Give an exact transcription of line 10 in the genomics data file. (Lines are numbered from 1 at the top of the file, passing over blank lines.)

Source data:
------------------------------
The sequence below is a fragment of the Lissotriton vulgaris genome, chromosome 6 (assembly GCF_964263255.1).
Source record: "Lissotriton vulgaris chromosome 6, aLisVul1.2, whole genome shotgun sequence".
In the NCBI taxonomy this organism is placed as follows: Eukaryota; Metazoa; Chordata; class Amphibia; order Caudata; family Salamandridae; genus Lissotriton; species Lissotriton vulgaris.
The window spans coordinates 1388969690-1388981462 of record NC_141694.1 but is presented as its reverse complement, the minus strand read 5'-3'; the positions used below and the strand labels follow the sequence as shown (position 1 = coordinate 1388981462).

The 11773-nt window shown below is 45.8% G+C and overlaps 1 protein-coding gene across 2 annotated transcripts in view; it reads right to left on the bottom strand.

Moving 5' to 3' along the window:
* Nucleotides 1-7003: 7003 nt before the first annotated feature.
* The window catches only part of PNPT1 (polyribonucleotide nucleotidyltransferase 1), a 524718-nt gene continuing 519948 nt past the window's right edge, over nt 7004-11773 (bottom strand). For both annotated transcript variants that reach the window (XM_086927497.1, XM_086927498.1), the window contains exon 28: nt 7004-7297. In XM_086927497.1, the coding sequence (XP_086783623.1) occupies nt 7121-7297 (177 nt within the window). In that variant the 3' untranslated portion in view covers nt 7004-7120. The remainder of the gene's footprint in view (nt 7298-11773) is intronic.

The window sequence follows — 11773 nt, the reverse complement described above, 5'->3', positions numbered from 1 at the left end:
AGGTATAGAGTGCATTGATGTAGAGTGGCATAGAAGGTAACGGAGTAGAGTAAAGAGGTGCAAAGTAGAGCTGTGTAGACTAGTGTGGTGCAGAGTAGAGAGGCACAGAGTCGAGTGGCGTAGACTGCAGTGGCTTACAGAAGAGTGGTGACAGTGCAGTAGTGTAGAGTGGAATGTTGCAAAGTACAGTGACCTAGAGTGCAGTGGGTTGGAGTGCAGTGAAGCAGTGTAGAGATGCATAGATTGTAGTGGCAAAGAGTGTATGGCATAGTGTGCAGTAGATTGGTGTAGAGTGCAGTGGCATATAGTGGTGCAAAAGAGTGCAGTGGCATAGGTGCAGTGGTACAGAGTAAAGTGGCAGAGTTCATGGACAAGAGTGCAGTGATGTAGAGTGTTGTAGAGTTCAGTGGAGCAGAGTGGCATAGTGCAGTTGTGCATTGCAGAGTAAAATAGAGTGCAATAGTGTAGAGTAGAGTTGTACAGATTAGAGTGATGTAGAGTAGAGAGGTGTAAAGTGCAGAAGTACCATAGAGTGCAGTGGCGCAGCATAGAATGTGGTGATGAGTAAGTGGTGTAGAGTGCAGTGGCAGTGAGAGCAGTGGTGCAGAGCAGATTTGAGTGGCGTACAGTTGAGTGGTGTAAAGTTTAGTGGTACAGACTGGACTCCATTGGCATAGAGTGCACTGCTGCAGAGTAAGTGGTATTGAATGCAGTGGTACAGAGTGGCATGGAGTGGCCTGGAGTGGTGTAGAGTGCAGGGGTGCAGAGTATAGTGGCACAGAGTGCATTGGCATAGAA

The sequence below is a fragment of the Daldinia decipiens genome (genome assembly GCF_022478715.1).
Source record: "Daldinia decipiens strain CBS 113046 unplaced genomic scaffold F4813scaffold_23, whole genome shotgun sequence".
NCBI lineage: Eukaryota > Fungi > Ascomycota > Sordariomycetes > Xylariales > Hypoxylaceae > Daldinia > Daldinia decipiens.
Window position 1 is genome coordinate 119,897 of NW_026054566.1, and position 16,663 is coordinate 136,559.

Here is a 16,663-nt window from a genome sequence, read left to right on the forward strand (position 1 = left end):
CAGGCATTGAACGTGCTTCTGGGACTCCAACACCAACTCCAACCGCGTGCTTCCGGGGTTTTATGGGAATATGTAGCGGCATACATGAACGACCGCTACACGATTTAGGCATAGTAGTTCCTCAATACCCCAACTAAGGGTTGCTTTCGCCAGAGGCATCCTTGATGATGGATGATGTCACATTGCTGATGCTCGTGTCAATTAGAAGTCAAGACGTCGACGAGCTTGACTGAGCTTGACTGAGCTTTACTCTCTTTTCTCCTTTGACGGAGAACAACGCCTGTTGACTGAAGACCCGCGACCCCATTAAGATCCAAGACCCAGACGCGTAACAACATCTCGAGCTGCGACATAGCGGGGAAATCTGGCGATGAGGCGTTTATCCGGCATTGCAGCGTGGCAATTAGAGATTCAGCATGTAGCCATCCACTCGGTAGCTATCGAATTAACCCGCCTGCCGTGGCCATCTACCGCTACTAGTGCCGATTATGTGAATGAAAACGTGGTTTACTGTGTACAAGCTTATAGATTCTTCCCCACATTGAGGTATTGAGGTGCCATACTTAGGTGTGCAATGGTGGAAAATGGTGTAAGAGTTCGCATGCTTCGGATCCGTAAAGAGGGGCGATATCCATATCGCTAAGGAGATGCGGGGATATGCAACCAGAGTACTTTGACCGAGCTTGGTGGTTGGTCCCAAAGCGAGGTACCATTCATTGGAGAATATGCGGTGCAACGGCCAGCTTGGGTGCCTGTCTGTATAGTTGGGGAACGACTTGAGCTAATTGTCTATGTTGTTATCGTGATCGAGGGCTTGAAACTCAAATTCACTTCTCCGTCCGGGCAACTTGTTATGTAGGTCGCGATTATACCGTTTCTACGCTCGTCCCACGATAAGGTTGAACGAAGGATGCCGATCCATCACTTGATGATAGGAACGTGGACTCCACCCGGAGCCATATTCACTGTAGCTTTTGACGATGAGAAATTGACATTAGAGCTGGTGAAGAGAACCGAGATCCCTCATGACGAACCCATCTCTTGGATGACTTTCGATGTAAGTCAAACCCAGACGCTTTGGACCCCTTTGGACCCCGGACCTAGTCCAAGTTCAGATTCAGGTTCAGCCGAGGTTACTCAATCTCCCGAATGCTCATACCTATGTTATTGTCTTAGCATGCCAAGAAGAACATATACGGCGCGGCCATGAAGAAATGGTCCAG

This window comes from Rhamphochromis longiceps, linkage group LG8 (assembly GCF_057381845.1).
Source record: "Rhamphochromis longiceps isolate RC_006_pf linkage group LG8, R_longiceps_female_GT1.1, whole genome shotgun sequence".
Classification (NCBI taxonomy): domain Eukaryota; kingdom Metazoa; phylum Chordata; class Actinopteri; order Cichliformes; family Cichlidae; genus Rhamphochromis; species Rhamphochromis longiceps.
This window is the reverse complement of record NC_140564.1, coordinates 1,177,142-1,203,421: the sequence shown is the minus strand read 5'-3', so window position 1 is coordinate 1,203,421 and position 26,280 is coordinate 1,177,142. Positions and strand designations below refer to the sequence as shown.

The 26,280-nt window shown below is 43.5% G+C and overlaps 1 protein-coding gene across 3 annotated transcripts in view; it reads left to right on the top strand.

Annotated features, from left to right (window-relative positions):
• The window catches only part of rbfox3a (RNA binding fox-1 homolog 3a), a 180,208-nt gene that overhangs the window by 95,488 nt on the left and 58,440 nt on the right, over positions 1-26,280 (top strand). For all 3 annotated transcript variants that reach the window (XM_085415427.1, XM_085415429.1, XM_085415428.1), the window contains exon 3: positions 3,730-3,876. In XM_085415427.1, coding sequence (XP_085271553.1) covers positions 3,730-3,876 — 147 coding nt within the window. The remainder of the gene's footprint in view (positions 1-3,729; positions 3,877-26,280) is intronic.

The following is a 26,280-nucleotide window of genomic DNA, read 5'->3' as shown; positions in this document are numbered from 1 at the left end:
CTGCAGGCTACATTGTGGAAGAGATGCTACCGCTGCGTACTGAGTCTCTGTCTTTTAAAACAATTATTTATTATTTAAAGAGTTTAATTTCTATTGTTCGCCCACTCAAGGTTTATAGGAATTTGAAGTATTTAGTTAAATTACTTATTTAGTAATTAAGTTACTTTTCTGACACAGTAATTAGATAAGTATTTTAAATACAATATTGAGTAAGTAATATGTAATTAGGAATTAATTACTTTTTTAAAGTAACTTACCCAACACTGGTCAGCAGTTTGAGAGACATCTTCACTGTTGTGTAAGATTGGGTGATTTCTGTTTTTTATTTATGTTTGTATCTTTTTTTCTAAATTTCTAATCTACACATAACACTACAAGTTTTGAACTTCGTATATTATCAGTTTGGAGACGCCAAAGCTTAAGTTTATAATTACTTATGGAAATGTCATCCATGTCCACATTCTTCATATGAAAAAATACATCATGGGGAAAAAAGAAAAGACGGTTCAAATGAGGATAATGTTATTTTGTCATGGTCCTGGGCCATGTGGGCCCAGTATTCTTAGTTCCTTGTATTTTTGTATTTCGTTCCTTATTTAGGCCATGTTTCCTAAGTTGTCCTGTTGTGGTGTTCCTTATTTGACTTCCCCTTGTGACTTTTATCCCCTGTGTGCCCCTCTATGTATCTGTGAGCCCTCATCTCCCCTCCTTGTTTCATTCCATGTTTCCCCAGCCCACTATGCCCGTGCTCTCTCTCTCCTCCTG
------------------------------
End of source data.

AGGTATAGAGTGCATTGATGTAGAGTGGCATAGAAGGTAACGGAGTAGAGTAAAGAGGTGCAAAGTAGAGCTGTGTAGACTAGTGTGGTGCAGAGTAGAGAGGCACAGAGTCGAGTGGCGTAGACTGCAGTGGCTTACAGAAGAGTGGTGACAGTGCAGTAGTGTAGAGTGGAATGTTGCAAAGTACAGTGACCTAGAGTGCAGTGGGTTGGAGTGCAGTGAAGCAGTGTAGAGATGCATAGATTGTAGTGGCAAAGAGTGTATGGCATAGTGTGCAGTAGATTGGTGTAGAGTGCAGTGGCATATAGTGGTGCAAAAGAGTGCAGTGGCATAGGTGCAGTGGTACAGAGTAAAGTGGCAGAGTTCATGGACAAGAGTGCAGTGATGTAGAGTGTTGTAGAGTTCAGTGGAGCAGAGTGGCATAGTGCAGTTGTGCATTGCAGAGTAAAATAGAGTGCAATAGTGTAGAGTAGAGTTGTACAGATTAGAGTGATGTAGAGTAGAGAGGTGTAAAGTGCAGAAGTACCATAGAGTGCAGTGGCGCAGCATAGAATGTGGTGATGAGTAAGTGGTGTAGAGTGCAGTGGCAGTGAGAGCAGTGGTGCAGAGCAGATTTGAGTGGCGTACAGTTGAGTGGTGTAAAGTTTAGTGGTACAGACTGGACTCCATTGGCATAGAGTGCACTGCTGCAGAGTAAGTGGTATTGAATGCAGTGGTACAGAGTGGCATGGAGTGGCCTGGAGTGGTGTAGAGTGCAGGGGTGCAGAGTATAGTGGCACAGAGTGCATTGGCATAGAA